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In this paper, I first review some of the recent empirical work on the biasing effect that moral considerations have on folk ascriptions of intentional action. Then, I use Mark Alicke's affective model of blame attribution to explain this biasing effect. Finally, I discuss the relevance of this research—both philosophical and psychological—to the problem of(More)
Recent work by Joshua Knobe indicates that people's intuitions about whether an action was intentional depends on whether the outcome is good or bad. This paper argues that part of the explanation for this effect is that there are stable individual differences in how 'intentional' gets interpreted. That is, in Knobe's cases, different people interpret the(More)
Recent experimental fi ndings by Knobe and others (Knobe, 2003; Nadelhoffer, 2006b; Nichols and Ulatowski, 2007) have been at the center of a controversy about the nature of the folk concept of intentional action. I argue that the signifi cance of these fi ndings has been overstated. My discussion is two-pronged. First, I contend that barring a consensual(More)
On the surface, it seems plausible that the goodness or badness of an agent's actions should be completely irrelevant to the question of whether she performed them intentionally, but there is growing evidence that ascriptions of intentional actions are affected by moral considerations. Joshua Knobe, for instance, has recently published a series of(More)
Philosophers often suggest that their theories of free will are supported by our phenomenology. Just as their theories conflict, their descriptions of the phenomenology of free will often conflict as well. We suggest that this should motivate an effort to study the phenomenology of free will in a more systematic way that goes beyond merely the introspective(More)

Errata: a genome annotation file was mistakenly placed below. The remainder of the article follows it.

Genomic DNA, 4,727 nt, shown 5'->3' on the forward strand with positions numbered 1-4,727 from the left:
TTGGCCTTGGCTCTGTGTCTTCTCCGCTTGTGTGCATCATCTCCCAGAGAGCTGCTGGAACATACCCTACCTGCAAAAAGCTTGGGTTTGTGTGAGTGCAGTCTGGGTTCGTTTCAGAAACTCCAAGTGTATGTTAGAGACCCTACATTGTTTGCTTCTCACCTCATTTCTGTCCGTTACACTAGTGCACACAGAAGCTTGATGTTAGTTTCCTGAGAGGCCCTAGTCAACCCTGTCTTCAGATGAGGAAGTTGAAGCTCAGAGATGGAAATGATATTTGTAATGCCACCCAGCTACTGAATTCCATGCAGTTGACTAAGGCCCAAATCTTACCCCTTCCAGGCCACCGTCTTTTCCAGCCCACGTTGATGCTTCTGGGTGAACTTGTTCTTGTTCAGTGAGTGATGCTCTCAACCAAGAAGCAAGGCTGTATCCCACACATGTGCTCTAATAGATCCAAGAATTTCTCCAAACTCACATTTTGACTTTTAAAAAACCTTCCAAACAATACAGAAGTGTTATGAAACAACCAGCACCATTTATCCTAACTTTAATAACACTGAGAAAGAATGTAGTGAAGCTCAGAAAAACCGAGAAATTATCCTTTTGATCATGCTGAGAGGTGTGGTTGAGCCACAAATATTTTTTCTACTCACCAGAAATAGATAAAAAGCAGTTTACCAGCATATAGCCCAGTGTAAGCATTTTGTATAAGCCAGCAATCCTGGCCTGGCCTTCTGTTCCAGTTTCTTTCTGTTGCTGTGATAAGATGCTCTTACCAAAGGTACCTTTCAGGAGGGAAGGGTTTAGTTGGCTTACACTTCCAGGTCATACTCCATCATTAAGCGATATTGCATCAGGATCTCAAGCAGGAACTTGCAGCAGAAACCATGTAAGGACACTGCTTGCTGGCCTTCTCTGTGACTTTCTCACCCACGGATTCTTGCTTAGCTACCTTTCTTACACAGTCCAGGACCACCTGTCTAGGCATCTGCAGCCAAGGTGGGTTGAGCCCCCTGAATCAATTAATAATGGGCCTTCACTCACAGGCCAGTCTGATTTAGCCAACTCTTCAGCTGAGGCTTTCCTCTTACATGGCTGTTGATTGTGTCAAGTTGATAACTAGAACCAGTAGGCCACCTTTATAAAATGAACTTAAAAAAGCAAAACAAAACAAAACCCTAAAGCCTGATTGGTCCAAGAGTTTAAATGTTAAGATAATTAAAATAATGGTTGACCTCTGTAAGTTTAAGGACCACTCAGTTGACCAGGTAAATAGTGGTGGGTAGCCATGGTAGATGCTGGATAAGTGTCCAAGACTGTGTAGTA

Philosophers working in the nascent field of 'experimental philosophy' have begun using methods borrowed from psychology to collect data about folk intuitions concerning debates ranging from action theory to ethics to epistemology. In this paper we present the results of our attempts to apply this approach to the free will debate, in which philosophers on(More)
In this paper, our goal is to (a) survey some of the legal contexts within which violence risk assessment already plays a prominent role, (b) explore whether developments in neuroscience could potentially be used to improve our ability to predict violence, and (c) discuss whether neuropredictive models of violence create any unique legal or moral problems(More)
, on surveying folk intuitions about free will and moral responsibility was designed primarily to test a common claim in the philosophical debates: that ordinary people see an obvious conflict between determinism and both free will and moral responsibility , and hence, the burden is on compatibilists to motivate their theory in a way that explains away or(More)